Struggling with motivation and need a leg up? In the midst of winter it may be tempting to forego fitness in favour of the sofa, so now is the perfect time to combine your favourite sport with something a little different.
A growing community of runners who mix exercise with helping local communities has transformed the traditional run club format as we know it, and you can be a part of it.
A unique concept founded in 2009, GoodGym members combine fitness with humanitarian acts by undertaking manual labour for community organisations as part of a group run.
‘Basically we stop off on our runs at community organisations to help out with tasks such as gardening, clearing rubble, planting trees or bulbs and painting fences,’ GoodGym ambassador Stephen Kirlew told The Running Bug.
Members also stop off on their runs to offer support. ‘We help isolated older people with one off things they can’t do on their own, such as moving heavy furniture, gardening, or changing a lightbulb.’
The coach scheme
There are currently a million people in the UK who suffer from loneliness, and 2.4 million who have no one local to ask for help. GoodGym members can sign up to a coach scheme where they run on a regular basis to pay a social visit to vulnerable, isolated and housebound older people.
‘Many of our runners are paired with an older person. We call them our coach – because they provide an additional incentive to run,’ explains Stephen. ‘They’re essentially your coach because it’s a great incentive when you don’t want to go out of the house because it’s raining or cold!’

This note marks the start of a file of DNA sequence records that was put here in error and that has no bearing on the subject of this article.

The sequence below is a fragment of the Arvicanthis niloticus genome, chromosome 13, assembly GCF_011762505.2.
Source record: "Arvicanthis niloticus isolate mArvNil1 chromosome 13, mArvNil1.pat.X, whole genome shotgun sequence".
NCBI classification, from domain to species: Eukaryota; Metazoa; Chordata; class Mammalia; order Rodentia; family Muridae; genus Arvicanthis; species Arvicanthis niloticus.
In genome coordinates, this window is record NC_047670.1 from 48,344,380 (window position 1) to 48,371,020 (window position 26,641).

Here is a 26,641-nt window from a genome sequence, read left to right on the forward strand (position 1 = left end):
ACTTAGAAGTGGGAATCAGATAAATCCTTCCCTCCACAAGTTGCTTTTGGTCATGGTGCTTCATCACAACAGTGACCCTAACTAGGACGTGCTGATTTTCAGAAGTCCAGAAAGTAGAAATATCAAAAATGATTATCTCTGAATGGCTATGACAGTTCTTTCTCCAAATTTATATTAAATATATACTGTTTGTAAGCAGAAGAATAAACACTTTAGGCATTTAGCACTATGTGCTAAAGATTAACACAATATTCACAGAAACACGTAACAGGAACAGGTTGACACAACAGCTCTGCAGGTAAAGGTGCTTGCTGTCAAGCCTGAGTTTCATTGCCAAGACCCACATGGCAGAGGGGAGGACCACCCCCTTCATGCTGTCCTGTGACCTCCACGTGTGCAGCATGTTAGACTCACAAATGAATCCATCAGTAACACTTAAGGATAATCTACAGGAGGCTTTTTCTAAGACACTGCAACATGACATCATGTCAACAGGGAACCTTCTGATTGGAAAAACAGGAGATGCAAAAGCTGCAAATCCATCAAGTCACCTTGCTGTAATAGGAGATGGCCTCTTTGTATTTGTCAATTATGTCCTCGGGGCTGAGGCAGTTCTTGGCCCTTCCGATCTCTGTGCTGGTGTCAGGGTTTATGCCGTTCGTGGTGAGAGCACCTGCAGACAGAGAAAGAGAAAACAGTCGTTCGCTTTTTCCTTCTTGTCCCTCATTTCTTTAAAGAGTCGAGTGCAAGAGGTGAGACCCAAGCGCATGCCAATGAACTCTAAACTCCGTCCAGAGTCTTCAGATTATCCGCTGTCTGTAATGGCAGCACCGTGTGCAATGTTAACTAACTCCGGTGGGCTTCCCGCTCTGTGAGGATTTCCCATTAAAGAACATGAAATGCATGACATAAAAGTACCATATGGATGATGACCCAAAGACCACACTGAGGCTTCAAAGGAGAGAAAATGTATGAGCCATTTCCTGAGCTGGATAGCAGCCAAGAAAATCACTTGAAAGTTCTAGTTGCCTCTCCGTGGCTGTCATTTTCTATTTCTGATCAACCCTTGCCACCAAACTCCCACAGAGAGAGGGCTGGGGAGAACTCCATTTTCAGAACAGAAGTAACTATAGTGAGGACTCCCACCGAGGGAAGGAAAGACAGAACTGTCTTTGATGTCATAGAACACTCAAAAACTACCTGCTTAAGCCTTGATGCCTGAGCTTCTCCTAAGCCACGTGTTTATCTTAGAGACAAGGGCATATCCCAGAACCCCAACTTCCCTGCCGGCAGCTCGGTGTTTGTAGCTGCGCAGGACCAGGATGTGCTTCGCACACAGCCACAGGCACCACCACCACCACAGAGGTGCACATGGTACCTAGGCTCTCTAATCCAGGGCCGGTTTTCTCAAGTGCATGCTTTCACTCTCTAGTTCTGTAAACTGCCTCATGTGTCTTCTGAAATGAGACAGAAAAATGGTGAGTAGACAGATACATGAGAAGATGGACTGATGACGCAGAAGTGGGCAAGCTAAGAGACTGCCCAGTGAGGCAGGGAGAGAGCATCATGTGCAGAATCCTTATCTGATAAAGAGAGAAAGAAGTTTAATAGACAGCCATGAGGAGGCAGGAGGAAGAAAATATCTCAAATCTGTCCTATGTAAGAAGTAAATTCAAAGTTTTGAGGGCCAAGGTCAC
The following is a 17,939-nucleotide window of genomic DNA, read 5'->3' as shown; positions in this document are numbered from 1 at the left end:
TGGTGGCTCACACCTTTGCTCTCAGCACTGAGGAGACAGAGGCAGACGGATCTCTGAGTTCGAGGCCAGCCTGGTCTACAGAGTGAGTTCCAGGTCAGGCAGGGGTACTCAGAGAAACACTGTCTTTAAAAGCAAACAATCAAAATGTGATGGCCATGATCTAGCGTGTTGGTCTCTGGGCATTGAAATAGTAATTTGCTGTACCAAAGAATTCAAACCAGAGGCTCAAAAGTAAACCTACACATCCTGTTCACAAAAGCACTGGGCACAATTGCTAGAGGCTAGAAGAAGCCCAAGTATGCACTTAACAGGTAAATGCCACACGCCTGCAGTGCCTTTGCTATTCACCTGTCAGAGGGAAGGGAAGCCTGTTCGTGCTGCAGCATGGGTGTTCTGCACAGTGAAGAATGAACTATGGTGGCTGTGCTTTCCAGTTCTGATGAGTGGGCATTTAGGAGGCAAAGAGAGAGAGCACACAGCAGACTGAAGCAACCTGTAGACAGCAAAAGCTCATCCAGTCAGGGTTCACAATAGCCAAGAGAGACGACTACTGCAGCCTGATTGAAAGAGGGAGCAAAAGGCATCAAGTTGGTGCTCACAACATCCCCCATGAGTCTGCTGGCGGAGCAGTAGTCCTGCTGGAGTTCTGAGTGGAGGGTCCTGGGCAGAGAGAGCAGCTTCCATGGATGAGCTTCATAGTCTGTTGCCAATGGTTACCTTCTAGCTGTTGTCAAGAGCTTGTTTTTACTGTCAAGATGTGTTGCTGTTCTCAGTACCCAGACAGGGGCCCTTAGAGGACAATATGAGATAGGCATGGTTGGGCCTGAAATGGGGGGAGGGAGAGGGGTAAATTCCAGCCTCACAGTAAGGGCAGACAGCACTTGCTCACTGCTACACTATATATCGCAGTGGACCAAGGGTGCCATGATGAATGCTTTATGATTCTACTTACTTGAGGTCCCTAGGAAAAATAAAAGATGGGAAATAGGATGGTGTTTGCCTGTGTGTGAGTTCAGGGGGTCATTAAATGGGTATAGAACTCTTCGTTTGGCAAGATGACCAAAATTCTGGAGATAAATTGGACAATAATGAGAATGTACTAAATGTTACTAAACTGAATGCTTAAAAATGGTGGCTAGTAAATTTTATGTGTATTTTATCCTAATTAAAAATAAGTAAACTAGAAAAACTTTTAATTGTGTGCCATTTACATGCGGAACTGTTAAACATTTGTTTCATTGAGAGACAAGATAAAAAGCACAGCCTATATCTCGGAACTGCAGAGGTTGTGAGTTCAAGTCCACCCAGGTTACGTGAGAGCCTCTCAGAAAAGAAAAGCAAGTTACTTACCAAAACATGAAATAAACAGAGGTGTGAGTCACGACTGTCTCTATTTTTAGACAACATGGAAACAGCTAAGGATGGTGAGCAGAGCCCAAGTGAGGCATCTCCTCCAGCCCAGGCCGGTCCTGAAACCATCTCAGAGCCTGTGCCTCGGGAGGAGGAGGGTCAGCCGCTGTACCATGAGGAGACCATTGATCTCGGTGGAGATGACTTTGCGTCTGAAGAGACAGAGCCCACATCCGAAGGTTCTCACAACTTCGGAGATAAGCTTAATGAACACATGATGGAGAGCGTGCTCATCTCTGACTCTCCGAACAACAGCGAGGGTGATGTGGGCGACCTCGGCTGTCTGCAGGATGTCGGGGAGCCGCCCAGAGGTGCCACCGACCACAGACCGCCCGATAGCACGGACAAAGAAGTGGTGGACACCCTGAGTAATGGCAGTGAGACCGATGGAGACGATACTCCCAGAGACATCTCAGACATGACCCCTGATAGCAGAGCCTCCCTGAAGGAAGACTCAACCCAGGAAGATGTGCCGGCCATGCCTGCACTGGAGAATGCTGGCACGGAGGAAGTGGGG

'It's a pleasure for someone to come and see me and have a little chat,' says older person and coach Harry. 'When it's the same thing every day, it can get a bit worrying.'
Since its inception GoodGym runners have carried out over 40,000 good deeds to help older people and community organisations throughout the UK, operating in 26 areas nationwide.
‘There are three elements to GoodGym,’ explains Stephen. ‘We have the community organisation support that we give, the one off missions for isolated older people and the coach runs; which are the social visits.’
How does it work?
GoodGym essentially gets people fit and combats isolation and loneliness at the same time.
‘Runners meet up in groups as well as independent runs,’ explains Stephen. ’Our runners get together in a group, do a bit of a stretch and a warm-up, then run to the community organisation that we’re going to help.
We then complete the task in about 45 minutes, do a short fitness session and then run back! ‘
How to volunteer
Completely free to join, group runs are led by qualified running coaches who help with technique and support members to achieve their fitness goals.
All fitness levels are welcome, and GoodGym group runs take place in various locations across the UK, visit GoodGym.org for details.